Living with your parents is not all that bad, but I agree with what Stu wrote in the last line of his letter, that he is looking forward to the day when he is "working to earn and earning to live." Definitely. Thanks to Stu for the fantastic letter and for thinking up yet another cool idea.

Tuesday, May 23, 2006

Yay for Po Bronson's column about today's college students. Work + school, that's pretty much the norm for UTEP students, as I witnessed firsthand. It's nice to see someone in the media give credit where credit is due.

Thursday, May 18, 2006

Interesting post and comment thread: Who do you blog for? (Actually, shouldn't it be "whom" do you blog for?, but whatever, it's a good post.)

Dan Brown FAQ

FAQ with Dan Brown. I like his response to the controversy over The Da Vinci Code: "....the debate that is being generated is a positive powerful force. The more vigorously we debate these topics, the better our understanding of our own spirituality. Controversy and dialogue are healthy for religion as a whole. Religion has only one true enemy--apathy--and passionate debate is a superb antidote."

Thursday, May 11, 2006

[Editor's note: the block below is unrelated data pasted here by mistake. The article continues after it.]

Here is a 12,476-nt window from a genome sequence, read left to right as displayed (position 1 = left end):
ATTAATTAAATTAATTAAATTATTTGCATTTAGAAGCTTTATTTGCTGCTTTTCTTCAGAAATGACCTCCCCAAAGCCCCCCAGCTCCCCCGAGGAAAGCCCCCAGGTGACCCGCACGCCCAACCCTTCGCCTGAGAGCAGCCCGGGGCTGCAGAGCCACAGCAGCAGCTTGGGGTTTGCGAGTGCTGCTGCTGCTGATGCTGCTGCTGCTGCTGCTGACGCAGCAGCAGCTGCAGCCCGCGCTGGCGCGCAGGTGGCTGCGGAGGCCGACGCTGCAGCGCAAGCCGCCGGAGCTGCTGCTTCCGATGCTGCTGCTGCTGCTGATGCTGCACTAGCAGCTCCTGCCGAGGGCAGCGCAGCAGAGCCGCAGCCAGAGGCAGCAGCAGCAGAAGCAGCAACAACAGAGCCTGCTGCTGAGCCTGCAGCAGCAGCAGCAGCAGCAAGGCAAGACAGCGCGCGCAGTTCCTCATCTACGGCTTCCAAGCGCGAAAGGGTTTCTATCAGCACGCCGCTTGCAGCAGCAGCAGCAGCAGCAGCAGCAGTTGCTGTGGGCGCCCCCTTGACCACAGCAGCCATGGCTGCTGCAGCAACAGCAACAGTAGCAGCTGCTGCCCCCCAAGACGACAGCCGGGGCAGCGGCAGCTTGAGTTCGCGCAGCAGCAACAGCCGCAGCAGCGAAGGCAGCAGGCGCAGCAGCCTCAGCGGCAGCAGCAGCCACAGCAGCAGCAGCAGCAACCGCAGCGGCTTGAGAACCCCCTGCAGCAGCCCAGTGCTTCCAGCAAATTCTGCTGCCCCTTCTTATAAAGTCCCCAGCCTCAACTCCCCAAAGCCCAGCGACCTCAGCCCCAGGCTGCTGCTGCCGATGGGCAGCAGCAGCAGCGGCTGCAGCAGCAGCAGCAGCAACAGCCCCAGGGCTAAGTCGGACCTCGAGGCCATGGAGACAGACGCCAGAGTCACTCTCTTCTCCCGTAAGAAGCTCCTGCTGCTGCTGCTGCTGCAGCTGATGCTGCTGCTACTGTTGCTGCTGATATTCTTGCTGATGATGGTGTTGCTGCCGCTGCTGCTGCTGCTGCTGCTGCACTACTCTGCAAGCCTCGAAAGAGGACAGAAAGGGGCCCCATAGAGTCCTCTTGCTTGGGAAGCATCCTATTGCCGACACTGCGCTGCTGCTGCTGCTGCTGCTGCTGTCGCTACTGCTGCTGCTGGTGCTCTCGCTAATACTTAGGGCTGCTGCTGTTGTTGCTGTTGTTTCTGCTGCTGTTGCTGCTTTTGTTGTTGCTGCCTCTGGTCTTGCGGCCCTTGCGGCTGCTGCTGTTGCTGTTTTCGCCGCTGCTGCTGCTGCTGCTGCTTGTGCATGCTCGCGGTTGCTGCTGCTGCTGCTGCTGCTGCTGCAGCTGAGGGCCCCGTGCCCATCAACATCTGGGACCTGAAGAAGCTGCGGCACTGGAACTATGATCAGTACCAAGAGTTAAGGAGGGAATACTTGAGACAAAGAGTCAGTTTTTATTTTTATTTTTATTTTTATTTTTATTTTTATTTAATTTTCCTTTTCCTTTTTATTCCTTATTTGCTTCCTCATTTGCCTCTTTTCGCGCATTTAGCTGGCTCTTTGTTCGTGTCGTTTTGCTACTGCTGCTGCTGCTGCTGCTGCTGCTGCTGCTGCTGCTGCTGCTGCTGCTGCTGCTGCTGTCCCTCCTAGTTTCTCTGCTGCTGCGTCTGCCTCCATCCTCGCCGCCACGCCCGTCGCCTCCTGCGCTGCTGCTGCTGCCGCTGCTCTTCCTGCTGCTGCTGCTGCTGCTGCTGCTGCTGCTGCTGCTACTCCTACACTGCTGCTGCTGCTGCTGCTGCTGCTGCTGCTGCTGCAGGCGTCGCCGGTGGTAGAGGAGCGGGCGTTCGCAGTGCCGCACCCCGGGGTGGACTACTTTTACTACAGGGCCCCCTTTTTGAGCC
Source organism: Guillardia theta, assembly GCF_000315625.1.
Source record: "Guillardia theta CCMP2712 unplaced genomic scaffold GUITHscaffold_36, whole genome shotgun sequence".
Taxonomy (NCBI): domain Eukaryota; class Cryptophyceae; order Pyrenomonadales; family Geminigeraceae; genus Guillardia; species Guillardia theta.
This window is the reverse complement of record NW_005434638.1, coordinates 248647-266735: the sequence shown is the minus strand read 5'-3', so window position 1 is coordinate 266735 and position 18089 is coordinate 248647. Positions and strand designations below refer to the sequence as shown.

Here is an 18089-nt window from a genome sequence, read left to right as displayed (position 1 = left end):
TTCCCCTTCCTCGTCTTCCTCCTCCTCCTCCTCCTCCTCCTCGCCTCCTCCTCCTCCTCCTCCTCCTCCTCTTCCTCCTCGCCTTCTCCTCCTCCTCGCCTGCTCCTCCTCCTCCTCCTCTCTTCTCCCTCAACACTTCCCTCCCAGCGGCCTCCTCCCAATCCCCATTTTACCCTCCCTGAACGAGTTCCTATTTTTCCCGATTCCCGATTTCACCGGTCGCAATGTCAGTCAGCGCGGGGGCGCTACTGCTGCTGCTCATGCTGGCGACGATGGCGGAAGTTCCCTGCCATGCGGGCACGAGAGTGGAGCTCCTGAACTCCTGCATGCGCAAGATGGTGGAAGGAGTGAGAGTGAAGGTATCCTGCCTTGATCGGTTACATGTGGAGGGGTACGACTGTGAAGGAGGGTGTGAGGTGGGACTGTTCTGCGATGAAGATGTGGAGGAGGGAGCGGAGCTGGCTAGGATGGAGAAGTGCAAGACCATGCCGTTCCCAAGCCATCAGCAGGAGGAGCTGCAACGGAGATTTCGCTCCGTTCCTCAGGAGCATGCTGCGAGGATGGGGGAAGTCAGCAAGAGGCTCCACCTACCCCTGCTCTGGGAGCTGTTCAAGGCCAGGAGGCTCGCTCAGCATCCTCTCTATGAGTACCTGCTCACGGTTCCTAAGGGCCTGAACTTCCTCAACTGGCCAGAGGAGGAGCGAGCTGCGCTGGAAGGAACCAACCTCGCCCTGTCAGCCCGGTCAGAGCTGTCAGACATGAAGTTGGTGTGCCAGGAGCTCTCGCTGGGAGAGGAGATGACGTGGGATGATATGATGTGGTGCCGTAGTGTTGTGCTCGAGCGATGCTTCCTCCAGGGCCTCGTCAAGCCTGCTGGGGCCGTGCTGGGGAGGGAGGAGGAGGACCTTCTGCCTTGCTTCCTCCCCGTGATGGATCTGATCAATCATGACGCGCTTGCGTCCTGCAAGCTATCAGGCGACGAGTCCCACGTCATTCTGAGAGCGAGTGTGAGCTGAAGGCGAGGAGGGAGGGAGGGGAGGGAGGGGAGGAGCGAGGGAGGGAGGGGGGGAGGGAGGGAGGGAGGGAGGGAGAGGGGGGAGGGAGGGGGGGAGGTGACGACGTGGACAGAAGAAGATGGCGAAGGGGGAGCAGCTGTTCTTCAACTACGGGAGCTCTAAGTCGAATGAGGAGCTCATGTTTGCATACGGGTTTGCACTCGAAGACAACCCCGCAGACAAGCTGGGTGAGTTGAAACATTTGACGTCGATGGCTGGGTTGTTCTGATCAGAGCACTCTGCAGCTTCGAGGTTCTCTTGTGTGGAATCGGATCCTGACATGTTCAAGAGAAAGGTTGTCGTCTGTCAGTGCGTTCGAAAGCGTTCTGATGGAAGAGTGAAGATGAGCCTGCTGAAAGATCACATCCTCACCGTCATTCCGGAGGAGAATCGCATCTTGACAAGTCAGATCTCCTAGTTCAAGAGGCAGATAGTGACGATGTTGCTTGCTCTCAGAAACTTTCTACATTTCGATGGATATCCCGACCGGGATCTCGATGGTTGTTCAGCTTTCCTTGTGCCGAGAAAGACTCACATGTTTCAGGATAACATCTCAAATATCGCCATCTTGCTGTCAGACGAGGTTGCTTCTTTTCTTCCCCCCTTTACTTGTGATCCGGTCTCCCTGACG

Proud home of President George W. Bush

"Welcome to Texas, proud home of President George W. Bush." I saw this on a sign crossing the Texas-New Mexico border this afternoon. Given Bush's current approval ratings, I don't know how proud we Texans are of the fact that Bush calls our state home. But for better or for worse, Bush did get his political start here.

I vaguely remember the heated election for governor between Bush and incumbent Ann Richards in 1994. I was only 12 at the time, but I remember thinking it was unfair that this guy could just come out of nowhere and just because he's a Bush get a chance to run for governor. And yet people liked him. He had charm, and his common-sense conservative (some would say simplistic) ideas for reforming government had their appeal. He ran on a platform of uniting Democrats and Republicans in the state legislature and on the idea of compassionate conservatism. Somehow he managed to defeat Richards.

I had a grudging respect for Bush as governor even though I was definitely not a conservative in my teen years (or now). He was a popular governor who got high marks from the media for his bipartisan approach to leadership. He visited El Paso several times during his term, and since El Paso has a history of being ignored by the leadership in Austin, it was a big deal that the governor and first lady made it a point to visit. Bush was re-elected in a landslide in 1998. To give you an idea of how popular he was, Bush nearly won El Paso County, almost unthinkable in this traditionally Democratic county.